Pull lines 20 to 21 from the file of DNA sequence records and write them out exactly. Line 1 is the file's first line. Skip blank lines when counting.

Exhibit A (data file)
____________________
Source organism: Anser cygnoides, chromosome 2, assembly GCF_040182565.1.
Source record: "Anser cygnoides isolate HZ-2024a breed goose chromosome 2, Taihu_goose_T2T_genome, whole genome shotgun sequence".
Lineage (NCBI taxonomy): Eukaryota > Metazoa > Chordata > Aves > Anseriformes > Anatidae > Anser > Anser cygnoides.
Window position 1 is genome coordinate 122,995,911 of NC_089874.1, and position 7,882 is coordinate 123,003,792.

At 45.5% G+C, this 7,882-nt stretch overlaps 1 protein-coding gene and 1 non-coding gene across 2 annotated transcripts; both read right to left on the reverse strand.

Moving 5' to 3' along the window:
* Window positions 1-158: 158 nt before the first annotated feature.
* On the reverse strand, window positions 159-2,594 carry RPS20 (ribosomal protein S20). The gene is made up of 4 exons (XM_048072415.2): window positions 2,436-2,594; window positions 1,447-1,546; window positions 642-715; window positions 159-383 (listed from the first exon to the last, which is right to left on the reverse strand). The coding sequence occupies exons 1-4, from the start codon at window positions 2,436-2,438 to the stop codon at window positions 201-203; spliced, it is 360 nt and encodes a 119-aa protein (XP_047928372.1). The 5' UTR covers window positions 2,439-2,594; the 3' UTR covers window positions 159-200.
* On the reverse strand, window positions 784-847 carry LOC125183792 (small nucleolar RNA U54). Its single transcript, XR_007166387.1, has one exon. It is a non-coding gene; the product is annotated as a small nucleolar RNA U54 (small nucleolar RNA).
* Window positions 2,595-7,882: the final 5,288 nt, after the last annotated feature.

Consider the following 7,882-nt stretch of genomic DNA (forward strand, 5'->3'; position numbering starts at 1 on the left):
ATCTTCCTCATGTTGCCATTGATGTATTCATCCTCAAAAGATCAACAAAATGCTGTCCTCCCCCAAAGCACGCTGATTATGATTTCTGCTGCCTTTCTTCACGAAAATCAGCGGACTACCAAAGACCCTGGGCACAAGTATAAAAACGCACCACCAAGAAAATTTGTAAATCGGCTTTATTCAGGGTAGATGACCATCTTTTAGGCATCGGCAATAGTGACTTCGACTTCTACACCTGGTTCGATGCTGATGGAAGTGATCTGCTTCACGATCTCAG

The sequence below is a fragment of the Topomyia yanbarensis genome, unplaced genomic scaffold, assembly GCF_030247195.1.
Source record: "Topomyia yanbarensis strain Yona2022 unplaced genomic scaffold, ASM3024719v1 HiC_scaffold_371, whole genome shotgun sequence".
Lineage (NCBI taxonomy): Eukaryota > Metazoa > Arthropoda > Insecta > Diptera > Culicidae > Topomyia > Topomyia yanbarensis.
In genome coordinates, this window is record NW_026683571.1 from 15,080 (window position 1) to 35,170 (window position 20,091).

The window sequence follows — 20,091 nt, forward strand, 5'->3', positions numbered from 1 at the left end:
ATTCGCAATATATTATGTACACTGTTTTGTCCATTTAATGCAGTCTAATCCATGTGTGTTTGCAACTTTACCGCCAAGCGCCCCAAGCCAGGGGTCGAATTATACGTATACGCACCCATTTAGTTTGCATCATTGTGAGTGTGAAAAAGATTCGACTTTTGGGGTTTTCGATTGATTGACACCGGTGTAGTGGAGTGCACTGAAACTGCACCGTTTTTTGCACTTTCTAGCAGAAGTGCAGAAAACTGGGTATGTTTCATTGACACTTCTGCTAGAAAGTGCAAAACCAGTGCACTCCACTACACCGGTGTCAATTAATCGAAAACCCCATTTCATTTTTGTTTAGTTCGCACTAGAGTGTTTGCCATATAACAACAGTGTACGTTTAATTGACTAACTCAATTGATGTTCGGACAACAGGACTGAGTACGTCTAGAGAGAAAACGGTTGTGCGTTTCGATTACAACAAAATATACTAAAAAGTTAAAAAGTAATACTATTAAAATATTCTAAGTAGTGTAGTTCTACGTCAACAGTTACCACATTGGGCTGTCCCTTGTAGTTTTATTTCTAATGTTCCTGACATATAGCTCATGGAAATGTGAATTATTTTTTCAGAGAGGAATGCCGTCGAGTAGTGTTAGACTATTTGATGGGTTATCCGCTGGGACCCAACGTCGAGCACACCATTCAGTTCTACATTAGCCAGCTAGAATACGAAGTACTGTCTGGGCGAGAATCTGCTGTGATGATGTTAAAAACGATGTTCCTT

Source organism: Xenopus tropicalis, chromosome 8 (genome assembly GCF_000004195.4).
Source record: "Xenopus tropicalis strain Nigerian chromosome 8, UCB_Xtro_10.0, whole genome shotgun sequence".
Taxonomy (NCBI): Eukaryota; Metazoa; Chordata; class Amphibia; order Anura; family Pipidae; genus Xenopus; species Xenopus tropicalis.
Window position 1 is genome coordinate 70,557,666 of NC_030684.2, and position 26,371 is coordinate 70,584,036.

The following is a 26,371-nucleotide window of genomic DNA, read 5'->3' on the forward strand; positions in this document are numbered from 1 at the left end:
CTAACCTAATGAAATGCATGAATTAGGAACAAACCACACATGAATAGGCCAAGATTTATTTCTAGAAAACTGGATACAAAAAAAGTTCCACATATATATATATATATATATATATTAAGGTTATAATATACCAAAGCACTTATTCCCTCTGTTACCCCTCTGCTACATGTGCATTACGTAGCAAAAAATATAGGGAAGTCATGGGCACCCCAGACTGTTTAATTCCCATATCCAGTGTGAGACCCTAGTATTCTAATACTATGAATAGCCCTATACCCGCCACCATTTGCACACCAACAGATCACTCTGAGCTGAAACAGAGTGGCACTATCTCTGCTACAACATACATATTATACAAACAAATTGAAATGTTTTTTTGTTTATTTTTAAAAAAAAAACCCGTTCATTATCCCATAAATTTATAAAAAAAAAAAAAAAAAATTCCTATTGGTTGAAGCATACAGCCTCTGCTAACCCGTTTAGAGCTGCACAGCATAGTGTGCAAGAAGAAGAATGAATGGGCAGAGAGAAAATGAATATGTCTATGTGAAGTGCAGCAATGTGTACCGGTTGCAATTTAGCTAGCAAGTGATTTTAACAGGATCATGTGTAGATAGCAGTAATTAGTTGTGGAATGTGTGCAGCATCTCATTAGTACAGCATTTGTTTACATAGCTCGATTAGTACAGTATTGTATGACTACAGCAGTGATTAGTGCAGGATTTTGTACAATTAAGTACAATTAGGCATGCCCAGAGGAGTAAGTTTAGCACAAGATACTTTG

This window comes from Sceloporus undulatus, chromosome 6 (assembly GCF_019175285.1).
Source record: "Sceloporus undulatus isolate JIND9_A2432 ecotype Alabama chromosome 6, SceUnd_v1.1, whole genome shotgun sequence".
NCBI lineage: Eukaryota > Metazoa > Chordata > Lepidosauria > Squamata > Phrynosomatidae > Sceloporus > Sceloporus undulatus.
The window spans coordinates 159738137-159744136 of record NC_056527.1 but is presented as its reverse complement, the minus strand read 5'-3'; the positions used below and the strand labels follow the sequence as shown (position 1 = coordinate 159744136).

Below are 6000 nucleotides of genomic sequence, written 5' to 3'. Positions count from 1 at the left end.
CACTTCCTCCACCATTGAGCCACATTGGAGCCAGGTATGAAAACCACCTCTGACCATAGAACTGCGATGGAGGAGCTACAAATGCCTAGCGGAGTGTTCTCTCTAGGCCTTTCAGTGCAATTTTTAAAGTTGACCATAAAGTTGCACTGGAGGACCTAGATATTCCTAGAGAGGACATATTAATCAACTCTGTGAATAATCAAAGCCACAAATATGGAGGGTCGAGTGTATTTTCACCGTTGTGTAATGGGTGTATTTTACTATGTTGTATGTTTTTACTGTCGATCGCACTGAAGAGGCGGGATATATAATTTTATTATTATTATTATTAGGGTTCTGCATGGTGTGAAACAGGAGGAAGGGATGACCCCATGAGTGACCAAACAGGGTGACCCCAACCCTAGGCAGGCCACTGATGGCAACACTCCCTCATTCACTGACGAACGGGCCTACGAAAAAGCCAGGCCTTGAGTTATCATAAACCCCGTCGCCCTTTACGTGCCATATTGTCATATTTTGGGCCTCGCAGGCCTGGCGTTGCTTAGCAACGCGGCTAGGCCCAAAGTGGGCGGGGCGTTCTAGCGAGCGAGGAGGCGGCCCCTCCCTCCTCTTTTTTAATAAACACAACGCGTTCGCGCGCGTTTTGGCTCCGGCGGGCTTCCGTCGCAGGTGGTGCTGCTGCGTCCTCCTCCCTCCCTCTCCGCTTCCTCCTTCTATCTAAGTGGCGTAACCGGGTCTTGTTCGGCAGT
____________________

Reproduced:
Source record: "Xenopus tropicalis strain Nigerian chromosome 8, UCB_Xtro_10.0, whole genome shotgun sequence".
Taxonomy (NCBI): Eukaryota; Metazoa; Chordata; class Amphibia; order Anura; family Pipidae; genus Xenopus; species Xenopus tropicalis.